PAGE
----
The team led by Dr. Rubén Artero, from the genetics department of the University of Valencia, is one of the research groups seeking to achieve a treatment and / or cure for our Limb-girdle Muscular Dystrophy 1F. In coordination with the rest, it is one of the first groups that formed the medical alliance that works on our disease and those that could find a palliative to help us improve the quality of life until the definitive cure arrives.

We have just renewed the agreement by making a payment of € 21,361 + VAT (€ 25,846), which will cover the coming months of work that is vital that it not stop. As always and from the beginning, its main objective has been to develop and characterize a model of our disease in Drosophila (vinegar flies) and, subsequently, to test the model for several libraries of more than 1,400 drugs and natural compounds already approved to treat other diseases. The latter is to be done in order to obtain candidate compounds to help improve our disease.

They had already managed, among many other things, to characterize the disease in the animal model by expressing our mutated protein, and they had achieved effects such as reduced locomotor capacity. In recent months they have managed to develop a more approximate model of our disease in the fly, with atrophy both in the abdominal muscles and in the thorax muscles of the fly, with the locomotive capacity being more affected still. Thanks to this better approximation of the model of our disease in Drosophila, compound screening will be more effective and make the results obtained more reliable and faster to apply in humans.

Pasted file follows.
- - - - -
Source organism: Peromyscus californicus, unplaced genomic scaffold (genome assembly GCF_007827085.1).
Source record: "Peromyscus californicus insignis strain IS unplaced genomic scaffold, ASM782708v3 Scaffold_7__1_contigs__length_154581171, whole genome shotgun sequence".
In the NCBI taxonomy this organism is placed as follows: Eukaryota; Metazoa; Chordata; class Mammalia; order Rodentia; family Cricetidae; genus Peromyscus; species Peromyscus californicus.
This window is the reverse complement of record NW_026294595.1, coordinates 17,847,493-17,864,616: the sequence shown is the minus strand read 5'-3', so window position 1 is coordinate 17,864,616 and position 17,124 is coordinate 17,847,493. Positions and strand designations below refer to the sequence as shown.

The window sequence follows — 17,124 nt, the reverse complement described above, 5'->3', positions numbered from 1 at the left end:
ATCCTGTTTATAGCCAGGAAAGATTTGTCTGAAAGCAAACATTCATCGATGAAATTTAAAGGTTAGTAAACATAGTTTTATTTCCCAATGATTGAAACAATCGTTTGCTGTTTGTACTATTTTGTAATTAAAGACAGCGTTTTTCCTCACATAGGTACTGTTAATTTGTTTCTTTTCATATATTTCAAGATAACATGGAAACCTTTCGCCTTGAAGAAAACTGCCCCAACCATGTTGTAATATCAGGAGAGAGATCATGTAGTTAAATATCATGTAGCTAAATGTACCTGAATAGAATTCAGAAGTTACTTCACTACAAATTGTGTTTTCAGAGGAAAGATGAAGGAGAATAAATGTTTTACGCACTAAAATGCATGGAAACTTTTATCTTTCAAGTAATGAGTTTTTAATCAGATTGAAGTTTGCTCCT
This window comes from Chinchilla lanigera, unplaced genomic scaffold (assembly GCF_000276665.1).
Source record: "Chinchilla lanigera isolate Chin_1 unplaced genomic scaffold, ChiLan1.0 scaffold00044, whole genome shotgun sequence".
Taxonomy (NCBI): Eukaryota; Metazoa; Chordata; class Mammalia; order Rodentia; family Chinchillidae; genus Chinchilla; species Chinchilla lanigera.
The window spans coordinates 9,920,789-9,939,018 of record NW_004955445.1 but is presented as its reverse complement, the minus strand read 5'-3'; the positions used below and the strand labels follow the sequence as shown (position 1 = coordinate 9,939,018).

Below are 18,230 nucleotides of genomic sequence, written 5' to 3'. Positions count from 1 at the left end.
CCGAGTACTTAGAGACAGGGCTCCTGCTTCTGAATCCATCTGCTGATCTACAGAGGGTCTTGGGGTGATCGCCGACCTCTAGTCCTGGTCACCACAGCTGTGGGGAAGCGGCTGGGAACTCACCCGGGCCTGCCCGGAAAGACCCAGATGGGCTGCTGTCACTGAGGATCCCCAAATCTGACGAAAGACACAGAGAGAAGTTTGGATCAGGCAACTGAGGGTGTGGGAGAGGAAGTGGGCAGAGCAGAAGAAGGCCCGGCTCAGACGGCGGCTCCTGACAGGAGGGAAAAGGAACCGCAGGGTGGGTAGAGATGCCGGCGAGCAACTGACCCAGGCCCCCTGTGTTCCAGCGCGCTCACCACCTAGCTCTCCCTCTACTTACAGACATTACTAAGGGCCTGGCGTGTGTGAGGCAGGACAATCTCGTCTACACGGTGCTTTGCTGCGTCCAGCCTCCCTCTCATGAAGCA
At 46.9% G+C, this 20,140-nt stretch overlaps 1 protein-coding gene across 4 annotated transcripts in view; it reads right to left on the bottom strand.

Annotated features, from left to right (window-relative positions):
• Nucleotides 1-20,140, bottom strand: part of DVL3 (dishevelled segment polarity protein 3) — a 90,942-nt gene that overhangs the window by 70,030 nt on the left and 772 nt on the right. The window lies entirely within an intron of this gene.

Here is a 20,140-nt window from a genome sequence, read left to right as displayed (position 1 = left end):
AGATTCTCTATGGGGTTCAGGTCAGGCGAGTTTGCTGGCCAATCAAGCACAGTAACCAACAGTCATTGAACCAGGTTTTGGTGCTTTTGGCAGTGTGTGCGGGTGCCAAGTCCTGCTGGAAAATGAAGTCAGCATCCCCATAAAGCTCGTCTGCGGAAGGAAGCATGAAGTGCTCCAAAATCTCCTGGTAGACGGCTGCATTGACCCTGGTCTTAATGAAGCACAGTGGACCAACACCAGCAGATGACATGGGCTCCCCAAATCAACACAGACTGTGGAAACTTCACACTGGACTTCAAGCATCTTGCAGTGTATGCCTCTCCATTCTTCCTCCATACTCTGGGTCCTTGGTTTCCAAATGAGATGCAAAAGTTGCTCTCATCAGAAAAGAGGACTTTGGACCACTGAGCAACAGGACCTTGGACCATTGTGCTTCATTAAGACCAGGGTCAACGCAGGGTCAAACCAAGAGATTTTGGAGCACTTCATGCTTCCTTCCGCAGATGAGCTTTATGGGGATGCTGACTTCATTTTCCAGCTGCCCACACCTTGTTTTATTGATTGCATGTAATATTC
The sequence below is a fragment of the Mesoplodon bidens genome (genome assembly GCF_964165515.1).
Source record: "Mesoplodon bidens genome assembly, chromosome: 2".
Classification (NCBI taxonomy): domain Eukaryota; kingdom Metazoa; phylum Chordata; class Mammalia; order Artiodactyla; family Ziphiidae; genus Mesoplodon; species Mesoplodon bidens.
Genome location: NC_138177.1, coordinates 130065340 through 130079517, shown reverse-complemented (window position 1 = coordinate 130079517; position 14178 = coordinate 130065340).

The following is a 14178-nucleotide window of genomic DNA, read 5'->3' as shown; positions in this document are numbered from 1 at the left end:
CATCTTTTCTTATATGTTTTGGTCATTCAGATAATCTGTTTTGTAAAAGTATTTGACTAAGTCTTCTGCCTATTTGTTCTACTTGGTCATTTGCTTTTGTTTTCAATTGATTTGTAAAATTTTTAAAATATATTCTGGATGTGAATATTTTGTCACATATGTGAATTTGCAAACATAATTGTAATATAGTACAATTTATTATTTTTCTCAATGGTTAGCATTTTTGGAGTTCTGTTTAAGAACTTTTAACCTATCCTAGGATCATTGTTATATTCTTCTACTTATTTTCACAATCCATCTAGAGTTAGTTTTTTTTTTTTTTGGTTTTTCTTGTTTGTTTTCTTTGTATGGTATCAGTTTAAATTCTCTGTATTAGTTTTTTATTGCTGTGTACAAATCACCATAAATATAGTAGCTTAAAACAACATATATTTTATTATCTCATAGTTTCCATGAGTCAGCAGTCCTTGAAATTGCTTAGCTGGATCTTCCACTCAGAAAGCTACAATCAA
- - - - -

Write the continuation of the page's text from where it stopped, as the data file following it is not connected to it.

This screening of compounds was already underway but, due to the coronavirus crisis, universities have closed and research has had to stop. When the alarm state is lifted, work will resume. The objective for the rest of 2020 is to have very advanced testing and to have compounds that give improvement in flies, as well as to ratify the results of compounds that already have the possibility of being candidates for experiments prior to tracing. Subsequently, candidate compounds after screening should be corroborated in human cells. At the same time, in collaboration with other groups of researchers involved in our disease, we work on cell samples from patients. With all this, it is intended to continue tightening the fence to have in the shortest possible time possible drugs that, ultimately, those affected can take.

Along with tracking, the laboratory has other objectives to progress in the knowledge of our disease. In the model of our fly disease, it is possible to study in depth the specific molecular processes or cellular pathways involved in our disease, as well as the role of the mutated protein in the cell or the involvement of other proteins in the process. All this will help to better understand the behavior of the disease and shed light on proposing other approaches and / or targets for a more effective treatment for the disease.

As always, we emphasize that the times of science are not as fast as we all would like. But they have some necessary steps so that the work done is not in vain and that it can be applied to humans with confidence in the results and without danger to them.

The payment of the aforementioned amount serves to cover, mainly, the salary of the next months of the pre-doctoral student Águeda Blázquez, who is in charge of working exclusively on our disease, as well as the expenses of the material and reagents necessary for the experiments that will be carried out in the Translational Genomics laboratory of the genetics department of the University of Valencia led by Dr. Rubén Artero. We want to thank them and the rest of the department for all their work and dedication inside and outside the laboratory. As well as his personal involvement beyond professional and all his efforts towards research, even in times of crisis that we are experiencing because of the global pandemic caused by COVID-19. Thanks also to all Conquistando Escalones partners, donors and collaborators for helping us raise funds and pay for research. In these times when, among other things, it will be difficult to carry out events in the short term, it is more important than ever.

2020-04-20T12:24:15+02:00 April 9th, 2020|

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